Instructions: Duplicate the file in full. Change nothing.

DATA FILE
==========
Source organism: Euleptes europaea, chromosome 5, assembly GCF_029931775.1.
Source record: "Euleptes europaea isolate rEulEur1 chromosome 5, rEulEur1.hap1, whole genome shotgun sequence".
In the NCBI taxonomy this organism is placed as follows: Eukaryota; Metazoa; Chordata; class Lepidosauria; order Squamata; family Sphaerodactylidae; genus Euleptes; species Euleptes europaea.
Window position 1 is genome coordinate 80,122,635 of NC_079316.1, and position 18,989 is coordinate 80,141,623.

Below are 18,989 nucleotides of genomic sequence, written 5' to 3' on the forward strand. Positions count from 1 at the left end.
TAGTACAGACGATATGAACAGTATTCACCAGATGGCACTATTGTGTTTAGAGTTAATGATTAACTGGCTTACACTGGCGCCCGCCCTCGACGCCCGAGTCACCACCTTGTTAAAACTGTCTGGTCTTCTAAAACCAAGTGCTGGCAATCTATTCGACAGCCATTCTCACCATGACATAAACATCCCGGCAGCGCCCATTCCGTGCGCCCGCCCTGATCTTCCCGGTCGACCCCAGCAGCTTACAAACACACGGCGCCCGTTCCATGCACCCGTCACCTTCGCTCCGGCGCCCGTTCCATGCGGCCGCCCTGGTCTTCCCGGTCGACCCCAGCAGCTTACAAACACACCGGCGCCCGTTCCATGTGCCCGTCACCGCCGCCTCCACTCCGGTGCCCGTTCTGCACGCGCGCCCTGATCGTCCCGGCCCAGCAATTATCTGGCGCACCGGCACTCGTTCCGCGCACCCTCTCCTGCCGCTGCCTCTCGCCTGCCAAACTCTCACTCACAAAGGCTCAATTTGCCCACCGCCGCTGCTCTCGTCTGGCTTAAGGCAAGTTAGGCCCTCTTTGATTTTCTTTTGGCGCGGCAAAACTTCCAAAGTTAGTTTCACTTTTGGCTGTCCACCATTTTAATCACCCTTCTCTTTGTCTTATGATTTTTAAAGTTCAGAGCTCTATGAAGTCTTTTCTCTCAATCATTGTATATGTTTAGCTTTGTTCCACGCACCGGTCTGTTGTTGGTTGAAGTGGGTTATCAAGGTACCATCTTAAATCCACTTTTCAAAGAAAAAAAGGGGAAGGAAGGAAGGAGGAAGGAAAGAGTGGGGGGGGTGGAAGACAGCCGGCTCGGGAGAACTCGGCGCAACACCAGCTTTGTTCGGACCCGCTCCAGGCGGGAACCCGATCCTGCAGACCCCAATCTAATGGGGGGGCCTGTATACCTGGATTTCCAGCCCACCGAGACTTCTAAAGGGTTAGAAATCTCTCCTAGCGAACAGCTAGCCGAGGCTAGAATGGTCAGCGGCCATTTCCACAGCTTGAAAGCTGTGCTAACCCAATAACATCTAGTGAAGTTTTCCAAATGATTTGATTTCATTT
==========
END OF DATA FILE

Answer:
Source organism: Euleptes europaea, chromosome 5, assembly GCF_029931775.1.
Source record: "Euleptes europaea isolate rEulEur1 chromosome 5, rEulEur1.hap1, whole genome shotgun sequence".
In the NCBI taxonomy this organism is placed as follows: Eukaryota; Metazoa; Chordata; class Lepidosauria; order Squamata; family Sphaerodactylidae; genus Euleptes; species Euleptes europaea.
Window position 1 is genome coordinate 80,122,635 of NC_079316.1, and position 18,989 is coordinate 80,141,623.

Below are 18,989 nucleotides of genomic sequence, written 5' to 3' on the forward strand. Positions count from 1 at the left end.
TAGTACAGACGATATGAACAGTATTCACCAGATGGCACTATTGTGTTTAGAGTTAATGATTAACTGGCTTACACTGGCGCCCGCCCTCGACGCCCGAGTCACCACCTTGTTAAAACTGTCTGGTCTTCTAAAACCAAGTGCTGGCAATCTATTCGACAGCCATTCTCACCATGACATAAACATCCCGGCAGCGCCCATTCCGTGCGCCCGCCCTGATCTTCCCGGTCGACCCCAGCAGCTTACAAACACACGGCGCCCGTTCCATGCACCCGTCACCTTCGCTCCGGCGCCCGTTCCATGCGGCCGCCCTGGTCTTCCCGGTCGACCCCAGCAGCTTACAAACACACCGGCGCCCGTTCCATGTGCCCGTCACCGCCGCCTCCACTCCGGTGCCCGTTCTGCACGCGCGCCCTGATCGTCCCGGCCCAGCAATTATCTGGCGCACCGGCACTCGTTCCGCGCACCCTCTCCTGCCGCTGCCTCTCGCCTGCCAAACTCTCACTCACAAAGGCTCAATTTGCCCACCGCCGCTGCTCTCGTCTGGCTTAAGGCAAGTTAGGCCCTCTTTGATTTTCTTTTGGCGCGGCAAAACTTCCAAAGTTAGTTTCACTTTTGGCTGTCCACCATTTTAATCACCCTTCTCTTTGTCTTATGATTTTTAAAGTTCAGAGCTCTATGAAGTCTTTTCTCTCAATCATTGTATATGTTTAGCTTTGTTCCACGCACCGGTCTGTTGTTGGTTGAAGTGGGTTATCAAGGTACCATCTTAAATCCACTTTTCAAAGAAAAAAAGGGGAAGGAAGGAAGGAGGAAGGAAAGAGTGGGGGGGGTGGAAGACAGCCGGCTCGGGAGAACTCGGCGCAACACCAGCTTTGTTCGGACCCGCTCCAGGCGGGAACCCGATCCTGCAGACCCCAATCTAATGGGGGGGCCTGTATACCTGGATTTCCAGCCCACCGAGACTTCTAAAGGGTTAGAAATCTCTCCTAGCGAACAGCTAGCCGAGGCTAGAATGGTCAGCGGCCATTTCCACAGCTTGAAAGCTGTGCTAACCCAATAACATCTAGTGAAGTTTTCCAAATGATTTGATTTCATTT